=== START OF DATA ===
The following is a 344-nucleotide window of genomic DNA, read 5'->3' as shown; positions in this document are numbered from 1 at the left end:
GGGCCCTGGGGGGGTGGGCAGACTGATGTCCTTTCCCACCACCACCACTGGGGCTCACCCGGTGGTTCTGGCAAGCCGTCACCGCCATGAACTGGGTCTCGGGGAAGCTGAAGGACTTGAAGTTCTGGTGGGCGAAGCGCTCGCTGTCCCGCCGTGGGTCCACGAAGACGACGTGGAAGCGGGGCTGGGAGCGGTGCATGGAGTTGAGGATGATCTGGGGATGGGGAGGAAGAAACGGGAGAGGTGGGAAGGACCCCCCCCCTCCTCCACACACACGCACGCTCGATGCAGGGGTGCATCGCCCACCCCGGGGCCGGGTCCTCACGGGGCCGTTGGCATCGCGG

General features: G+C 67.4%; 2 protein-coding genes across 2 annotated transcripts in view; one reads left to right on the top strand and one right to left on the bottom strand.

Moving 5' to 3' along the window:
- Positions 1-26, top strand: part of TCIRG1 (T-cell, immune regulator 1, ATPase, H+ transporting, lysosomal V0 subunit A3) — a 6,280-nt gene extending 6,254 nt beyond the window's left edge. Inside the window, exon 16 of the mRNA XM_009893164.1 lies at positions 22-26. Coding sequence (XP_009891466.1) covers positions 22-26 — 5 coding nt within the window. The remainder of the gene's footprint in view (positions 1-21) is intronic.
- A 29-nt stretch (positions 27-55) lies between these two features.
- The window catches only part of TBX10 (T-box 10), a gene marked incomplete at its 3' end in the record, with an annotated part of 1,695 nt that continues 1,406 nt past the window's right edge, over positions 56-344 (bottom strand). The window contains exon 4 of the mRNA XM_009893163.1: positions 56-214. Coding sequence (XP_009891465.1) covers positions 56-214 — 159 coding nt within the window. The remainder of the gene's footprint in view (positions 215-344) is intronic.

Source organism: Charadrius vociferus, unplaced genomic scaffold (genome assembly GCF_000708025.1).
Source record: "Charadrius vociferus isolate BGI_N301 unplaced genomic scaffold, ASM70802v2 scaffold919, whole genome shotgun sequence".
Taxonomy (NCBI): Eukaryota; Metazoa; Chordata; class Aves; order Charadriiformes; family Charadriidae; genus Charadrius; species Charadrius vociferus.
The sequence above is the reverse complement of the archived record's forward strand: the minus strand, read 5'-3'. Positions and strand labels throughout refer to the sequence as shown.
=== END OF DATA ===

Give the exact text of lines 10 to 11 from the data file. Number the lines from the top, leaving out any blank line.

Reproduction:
Taxonomy (NCBI): Eukaryota; Metazoa; Chordata; class Aves; order Charadriiformes; family Charadriidae; genus Charadrius; species Charadrius vociferus.
The sequence above is the reverse complement of the archived record's forward strand: the minus strand, read 5'-3'. Positions and strand labels throughout refer to the sequence as shown.